There are also several of what I like to call “adjusted media” pieces hidden throughout the Blu-ray.  Including an alternate opening for the movie that only ever existed as storyboards and sketches.  What we get is a run through of these sketches and a voiceover that acts them out for us.  We also get some deleted musical pieces that are introduced by Don Hahn.  These include “The Cinderella Work Song” and “Dancing on a Cloud” and there are a number of other unused songs on the Blu-ray as well.  

There are a number of previews on this Blu-ray as well.  Fans will find most interesting one for the upcoming Peter Pan Diamond Edition Blu-ray release.  This Blu-ray will be released on February 5, 2013 to celebrate the 60th Anniversary of the movie. I’m looking forward to it as it’s one of my favorite of the animated classics.

Overall I found this to be one of the most solid Blu-ray releases that Disney has put out to date.  There’s something for everyone who loves Cinderella.  History, nostalgia, and trivia with a very modern touch you can’t go wrong owning this Diamond Edition release. It is a welcome addition to my collection.

Thursday, October 11, 2012

How To Catch A Cold

From time to time, Disney made educational films or commercial shorts for companies that were willing to pay the money.  One such film produced in 1951 is How To Catch A Cold, where the Kleenex corporation asked Disney to demonstrate why using their products was such a good idea when fighting off a cold.  What they ended up with was a 10 minute film that uses some new characters to educate as only Disney can.



Watching this film, it felt like a flashback, but not to 1951, instead it seemed like a part of EPCOT Center or some of the great Wonderful World of Disney shorts from Walt’s time.  The story focuses on the Common Man, a character that catches a cold and does so by doing many of the things our parents always told us about: working too much, exhausting himself, leaving drafty windows open, staying out in the rain and oh yeah, being around someone who has a cold.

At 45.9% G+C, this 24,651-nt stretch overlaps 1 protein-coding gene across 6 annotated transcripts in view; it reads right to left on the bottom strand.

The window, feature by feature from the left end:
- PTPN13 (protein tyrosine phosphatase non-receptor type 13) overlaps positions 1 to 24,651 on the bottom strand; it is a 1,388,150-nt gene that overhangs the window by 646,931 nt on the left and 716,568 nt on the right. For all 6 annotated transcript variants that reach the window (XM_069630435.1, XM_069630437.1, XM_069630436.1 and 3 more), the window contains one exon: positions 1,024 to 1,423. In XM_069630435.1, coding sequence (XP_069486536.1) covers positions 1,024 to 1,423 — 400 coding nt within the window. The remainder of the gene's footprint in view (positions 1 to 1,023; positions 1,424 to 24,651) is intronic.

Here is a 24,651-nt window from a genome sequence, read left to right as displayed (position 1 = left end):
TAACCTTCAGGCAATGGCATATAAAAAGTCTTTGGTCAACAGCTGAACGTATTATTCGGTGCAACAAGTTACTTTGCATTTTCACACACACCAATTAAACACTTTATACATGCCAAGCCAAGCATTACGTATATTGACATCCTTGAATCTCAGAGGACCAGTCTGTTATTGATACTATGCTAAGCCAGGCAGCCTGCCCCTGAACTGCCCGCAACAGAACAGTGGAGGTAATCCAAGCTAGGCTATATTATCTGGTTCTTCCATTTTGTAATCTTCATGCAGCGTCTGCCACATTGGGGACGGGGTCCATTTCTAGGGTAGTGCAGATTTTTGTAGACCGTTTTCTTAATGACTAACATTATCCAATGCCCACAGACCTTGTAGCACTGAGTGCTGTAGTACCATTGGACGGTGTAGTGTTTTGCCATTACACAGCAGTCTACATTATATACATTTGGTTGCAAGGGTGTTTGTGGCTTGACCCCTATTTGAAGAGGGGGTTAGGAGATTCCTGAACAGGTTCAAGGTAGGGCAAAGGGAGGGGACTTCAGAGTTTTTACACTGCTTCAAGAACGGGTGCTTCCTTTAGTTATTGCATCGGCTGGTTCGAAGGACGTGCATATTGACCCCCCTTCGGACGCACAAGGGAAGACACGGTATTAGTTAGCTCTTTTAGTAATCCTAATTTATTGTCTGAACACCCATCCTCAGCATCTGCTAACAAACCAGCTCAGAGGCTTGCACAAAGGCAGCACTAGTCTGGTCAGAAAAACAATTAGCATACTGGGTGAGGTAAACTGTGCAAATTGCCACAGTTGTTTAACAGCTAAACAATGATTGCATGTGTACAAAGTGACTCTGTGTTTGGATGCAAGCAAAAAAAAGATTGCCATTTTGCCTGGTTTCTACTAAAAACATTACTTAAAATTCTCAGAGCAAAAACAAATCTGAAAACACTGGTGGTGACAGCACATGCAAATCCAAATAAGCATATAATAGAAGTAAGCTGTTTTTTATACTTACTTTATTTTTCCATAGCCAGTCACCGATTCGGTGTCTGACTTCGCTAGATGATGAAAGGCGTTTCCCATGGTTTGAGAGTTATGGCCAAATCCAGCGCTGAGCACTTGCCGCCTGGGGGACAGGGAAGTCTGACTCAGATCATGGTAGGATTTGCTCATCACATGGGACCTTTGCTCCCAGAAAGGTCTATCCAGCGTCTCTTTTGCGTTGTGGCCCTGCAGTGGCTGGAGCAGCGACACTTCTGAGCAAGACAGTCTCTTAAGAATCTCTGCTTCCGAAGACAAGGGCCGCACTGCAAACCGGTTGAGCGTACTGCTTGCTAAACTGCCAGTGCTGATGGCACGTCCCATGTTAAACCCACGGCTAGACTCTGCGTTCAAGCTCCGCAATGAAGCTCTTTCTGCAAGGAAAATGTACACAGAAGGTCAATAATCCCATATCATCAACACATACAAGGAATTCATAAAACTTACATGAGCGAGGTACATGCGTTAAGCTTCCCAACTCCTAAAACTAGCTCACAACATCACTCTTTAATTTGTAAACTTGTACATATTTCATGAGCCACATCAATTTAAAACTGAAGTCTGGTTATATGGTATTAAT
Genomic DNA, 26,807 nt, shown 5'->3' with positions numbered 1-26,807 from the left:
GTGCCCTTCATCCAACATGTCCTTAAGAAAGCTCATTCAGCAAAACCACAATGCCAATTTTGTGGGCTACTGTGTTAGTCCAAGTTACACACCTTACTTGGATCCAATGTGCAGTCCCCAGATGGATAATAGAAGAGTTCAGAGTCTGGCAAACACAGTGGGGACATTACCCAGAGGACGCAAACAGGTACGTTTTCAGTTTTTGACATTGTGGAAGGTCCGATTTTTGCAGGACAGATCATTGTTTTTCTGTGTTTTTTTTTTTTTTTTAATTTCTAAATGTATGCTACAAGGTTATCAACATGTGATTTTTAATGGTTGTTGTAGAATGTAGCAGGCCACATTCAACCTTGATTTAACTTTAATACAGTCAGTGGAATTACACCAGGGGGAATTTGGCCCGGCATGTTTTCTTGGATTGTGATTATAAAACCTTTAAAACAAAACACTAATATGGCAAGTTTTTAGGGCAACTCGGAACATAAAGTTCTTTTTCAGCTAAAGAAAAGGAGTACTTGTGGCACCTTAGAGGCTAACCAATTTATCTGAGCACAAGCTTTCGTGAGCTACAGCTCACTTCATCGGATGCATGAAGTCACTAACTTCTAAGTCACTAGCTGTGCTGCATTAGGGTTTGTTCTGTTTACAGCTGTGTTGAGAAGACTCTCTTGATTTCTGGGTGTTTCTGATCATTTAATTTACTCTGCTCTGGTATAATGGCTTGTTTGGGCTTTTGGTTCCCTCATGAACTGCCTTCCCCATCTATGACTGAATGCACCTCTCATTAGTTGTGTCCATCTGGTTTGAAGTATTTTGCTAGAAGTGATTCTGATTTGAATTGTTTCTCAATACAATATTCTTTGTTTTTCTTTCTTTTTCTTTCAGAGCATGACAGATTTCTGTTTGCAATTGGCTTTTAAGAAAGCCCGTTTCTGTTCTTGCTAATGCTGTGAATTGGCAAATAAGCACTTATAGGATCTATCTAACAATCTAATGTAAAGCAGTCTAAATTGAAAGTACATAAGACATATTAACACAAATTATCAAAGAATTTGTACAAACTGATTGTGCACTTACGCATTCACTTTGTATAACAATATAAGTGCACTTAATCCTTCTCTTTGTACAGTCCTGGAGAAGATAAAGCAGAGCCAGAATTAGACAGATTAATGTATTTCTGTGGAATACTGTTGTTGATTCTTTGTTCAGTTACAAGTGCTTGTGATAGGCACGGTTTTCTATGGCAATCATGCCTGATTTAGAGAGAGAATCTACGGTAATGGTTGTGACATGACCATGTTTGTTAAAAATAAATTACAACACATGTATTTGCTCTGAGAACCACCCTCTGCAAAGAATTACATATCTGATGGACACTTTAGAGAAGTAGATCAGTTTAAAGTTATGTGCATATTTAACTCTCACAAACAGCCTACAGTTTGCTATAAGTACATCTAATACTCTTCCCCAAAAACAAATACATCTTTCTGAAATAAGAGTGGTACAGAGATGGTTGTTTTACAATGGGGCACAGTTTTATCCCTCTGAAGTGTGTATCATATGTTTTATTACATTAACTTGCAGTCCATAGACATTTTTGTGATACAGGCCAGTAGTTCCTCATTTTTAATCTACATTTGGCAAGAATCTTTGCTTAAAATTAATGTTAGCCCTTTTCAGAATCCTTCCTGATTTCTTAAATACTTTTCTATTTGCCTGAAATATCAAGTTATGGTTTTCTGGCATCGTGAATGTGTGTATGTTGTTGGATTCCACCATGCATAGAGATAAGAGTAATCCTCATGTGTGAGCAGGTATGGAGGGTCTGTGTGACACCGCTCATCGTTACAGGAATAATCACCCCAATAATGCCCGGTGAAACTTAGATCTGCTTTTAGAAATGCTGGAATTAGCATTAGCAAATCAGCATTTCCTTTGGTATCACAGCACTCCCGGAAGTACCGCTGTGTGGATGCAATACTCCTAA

It’s interesting to contrast that with what we know now about colds, which is that they are primarily contracted because of viruses.  There is some good info in this short, however, as presented by the other new character, Common Sense.  This is a miniature version of Common Man, with a voice that seems more Jiminy Cricket than anything else.  In fact, this whole short seems very much like what I remember from my school days, which showed the “I’m No Fool” series with Jiminy explaining similar things.



In this case, the subject of the cold is shown and painstakingly detailed as to what the Common Man did to contract the deadly disease.  As I watched, I felt my own throat start closing up.  It’s that convincing.  I really feel like Common Man should have given political speeches explaining complex policy.  Using the patented Disney formula of taking real world concepts and animating them in simple drawings, either X’s and O’s  to show germs or diagrams of houses to show how a cold spreads, the short methodically takes you through how it all works. 



Surprisingly, this is among the most entertaining shorts of 1951 so far. While the Donald and Goofy and Pluto shorts have been mostly rehashed versions of familiar tropes, this is something different. Sure, the subject matter is not something I would normally want to spend time pondering, but it is something I can relate to.  I imagine the same was true for many audiences at the time.  It also shows an evolution of Disney using animation to educate. It began with Victory Through Air Power and would continue through the excellent Man In Space series on the Disneyland TV show.  If you’re looking to see how that evolution worked, definitely check out How To Catch A Cold.

Wednesday, October 10, 2012

Captain EO Review by Ryan Kilpatrick



After I was unable to join the crew down in Walt Disney World a few weeks ago, I was asked by our lovely producer, Cheryl, to view Captain EO and write about it.  When Cheryl gives you an assignment, you do it, so today at lunch I pulled up the ole YouTube and gave Captain EO a second look.  I have to say, it’s a tough one to evaluate.

After all, Captain EO contains some of my favorite things from the world of film. First of all, George Lucas.  I mean…stop right there, right? Star Wars? Indiana Jones? Come on! But then there’s Francis Ford Coppola.  Heard of him.  Not a hack.  Did a few great Mafia movies I hear.  Putting those two together should be the recipe for a cinematic masterpiece, right? Then comes Michael Jackson.